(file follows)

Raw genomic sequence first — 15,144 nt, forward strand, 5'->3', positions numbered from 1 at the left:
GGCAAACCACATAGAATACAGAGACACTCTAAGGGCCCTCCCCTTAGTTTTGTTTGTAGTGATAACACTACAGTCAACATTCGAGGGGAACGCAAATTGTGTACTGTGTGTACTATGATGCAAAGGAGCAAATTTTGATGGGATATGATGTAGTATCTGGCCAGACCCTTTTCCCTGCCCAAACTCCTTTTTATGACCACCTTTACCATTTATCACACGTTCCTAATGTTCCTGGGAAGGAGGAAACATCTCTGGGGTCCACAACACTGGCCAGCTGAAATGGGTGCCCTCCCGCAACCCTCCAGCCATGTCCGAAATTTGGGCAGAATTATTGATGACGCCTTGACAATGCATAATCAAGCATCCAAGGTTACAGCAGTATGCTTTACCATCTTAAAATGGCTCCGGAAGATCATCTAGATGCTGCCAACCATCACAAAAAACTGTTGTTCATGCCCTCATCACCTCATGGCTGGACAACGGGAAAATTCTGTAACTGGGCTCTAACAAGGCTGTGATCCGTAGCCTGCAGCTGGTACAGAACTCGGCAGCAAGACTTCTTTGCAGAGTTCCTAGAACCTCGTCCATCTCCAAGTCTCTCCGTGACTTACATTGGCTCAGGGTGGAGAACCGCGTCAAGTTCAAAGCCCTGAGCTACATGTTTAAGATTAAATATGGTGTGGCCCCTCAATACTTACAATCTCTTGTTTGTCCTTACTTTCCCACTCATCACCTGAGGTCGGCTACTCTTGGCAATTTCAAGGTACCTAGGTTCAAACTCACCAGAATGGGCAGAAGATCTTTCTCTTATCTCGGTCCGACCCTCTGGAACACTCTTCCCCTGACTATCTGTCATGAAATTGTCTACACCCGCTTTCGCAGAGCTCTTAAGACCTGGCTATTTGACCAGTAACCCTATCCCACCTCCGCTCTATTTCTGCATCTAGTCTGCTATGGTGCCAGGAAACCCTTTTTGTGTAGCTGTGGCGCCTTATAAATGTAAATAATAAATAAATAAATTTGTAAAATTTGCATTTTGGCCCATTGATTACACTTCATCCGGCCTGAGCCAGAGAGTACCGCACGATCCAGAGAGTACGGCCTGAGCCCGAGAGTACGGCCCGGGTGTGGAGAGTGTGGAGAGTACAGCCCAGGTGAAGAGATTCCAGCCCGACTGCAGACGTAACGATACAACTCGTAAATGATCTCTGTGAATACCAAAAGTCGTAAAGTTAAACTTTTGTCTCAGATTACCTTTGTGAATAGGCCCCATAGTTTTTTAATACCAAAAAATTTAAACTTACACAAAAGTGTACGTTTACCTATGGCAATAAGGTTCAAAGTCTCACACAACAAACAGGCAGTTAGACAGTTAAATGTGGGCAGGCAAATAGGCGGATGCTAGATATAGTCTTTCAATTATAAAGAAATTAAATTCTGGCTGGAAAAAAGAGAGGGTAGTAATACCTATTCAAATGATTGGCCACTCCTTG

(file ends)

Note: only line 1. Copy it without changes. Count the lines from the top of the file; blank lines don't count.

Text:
Raw genomic sequence first — 15,144 nt, forward strand, 5'->3', positions numbered from 1 at the left: